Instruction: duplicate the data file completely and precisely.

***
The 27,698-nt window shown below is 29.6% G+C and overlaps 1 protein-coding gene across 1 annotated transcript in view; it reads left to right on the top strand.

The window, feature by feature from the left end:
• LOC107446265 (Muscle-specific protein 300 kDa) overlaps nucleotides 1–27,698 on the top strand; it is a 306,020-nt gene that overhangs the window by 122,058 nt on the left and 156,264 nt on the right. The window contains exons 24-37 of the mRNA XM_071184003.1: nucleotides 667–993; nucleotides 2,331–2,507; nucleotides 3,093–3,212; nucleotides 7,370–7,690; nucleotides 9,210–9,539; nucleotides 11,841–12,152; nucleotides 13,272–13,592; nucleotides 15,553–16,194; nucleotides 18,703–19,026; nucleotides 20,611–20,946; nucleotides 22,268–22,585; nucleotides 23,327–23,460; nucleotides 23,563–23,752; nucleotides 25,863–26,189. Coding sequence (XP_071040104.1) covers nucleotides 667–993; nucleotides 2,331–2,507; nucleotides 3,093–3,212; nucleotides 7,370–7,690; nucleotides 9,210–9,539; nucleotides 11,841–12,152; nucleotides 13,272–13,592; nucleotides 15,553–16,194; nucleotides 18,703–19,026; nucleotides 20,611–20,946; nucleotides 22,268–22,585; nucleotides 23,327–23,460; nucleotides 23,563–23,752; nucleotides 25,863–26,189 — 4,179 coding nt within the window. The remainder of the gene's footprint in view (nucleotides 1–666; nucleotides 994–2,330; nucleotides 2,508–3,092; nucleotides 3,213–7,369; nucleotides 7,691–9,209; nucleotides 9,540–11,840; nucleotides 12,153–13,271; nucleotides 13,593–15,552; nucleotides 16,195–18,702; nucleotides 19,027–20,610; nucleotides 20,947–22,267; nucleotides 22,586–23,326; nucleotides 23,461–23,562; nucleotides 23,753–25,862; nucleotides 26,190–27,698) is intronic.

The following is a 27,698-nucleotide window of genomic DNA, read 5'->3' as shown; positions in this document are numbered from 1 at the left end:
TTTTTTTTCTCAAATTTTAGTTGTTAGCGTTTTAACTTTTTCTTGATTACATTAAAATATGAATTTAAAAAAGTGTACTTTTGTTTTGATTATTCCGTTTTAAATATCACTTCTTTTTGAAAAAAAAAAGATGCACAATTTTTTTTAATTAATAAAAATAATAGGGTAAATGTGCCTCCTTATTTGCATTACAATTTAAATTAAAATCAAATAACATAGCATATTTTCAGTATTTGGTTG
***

The 27,698-nt window shown below is 29.6% G+C and overlaps 1 protein-coding gene across 1 annotated transcript in view; it reads left to right on the top strand.

The window, feature by feature from the left end:
• LOC107446265 (Muscle-specific protein 300 kDa) overlaps nucleotides 1–27,698 on the top strand; it is a 306,020-nt gene that overhangs the window by 122,058 nt on the left and 156,264 nt on the right. The window contains exons 24-37 of the mRNA XM_071184003.1: nucleotides 667–993; nucleotides 2,331–2,507; nucleotides 3,093–3,212; nucleotides 7,370–7,690; nucleotides 9,210–9,539; nucleotides 11,841–12,152; nucleotides 13,272–13,592; nucleotides 15,553–16,194; nucleotides 18,703–19,026; nucleotides 20,611–20,946; nucleotides 22,268–22,585; nucleotides 23,327–23,460; nucleotides 23,563–23,752; nucleotides 25,863–26,189. Coding sequence (XP_071040104.1) covers nucleotides 667–993; nucleotides 2,331–2,507; nucleotides 3,093–3,212; nucleotides 7,370–7,690; nucleotides 9,210–9,539; nucleotides 11,841–12,152; nucleotides 13,272–13,592; nucleotides 15,553–16,194; nucleotides 18,703–19,026; nucleotides 20,611–20,946; nucleotides 22,268–22,585; nucleotides 23,327–23,460; nucleotides 23,563–23,752; nucleotides 25,863–26,189 — 4,179 coding nt within the window. The remainder of the gene's footprint in view (nucleotides 1–666; nucleotides 994–2,330; nucleotides 2,508–3,092; nucleotides 3,213–7,369; nucleotides 7,691–9,209; nucleotides 9,540–11,840; nucleotides 12,153–13,271; nucleotides 13,593–15,552; nucleotides 16,195–18,702; nucleotides 19,027–20,610; nucleotides 20,947–22,267; nucleotides 22,586–23,326; nucleotides 23,461–23,562; nucleotides 23,753–25,862; nucleotides 26,190–27,698) is intronic.

The following is a 27,698-nucleotide window of genomic DNA, read 5'->3' as shown; positions in this document are numbered from 1 at the left end:
TTTTTTTTCTCAAATTTTAGTTGTTAGCGTTTTAACTTTTTCTTGATTACATTAAAATATGAATTTAAAAAAGTGTACTTTTGTTTTGATTATTCCGTTTTAAATATCACTTCTTTTTGAAAAAAAAAAGATGCACAATTTTTTTTAATTAATAAAAATAATAGGGTAAATGTGCCTCCTTATTTGCATTACAATTTAAATTAAAATCAAATAACATAGCATATTTTCAGTATTTGGTTG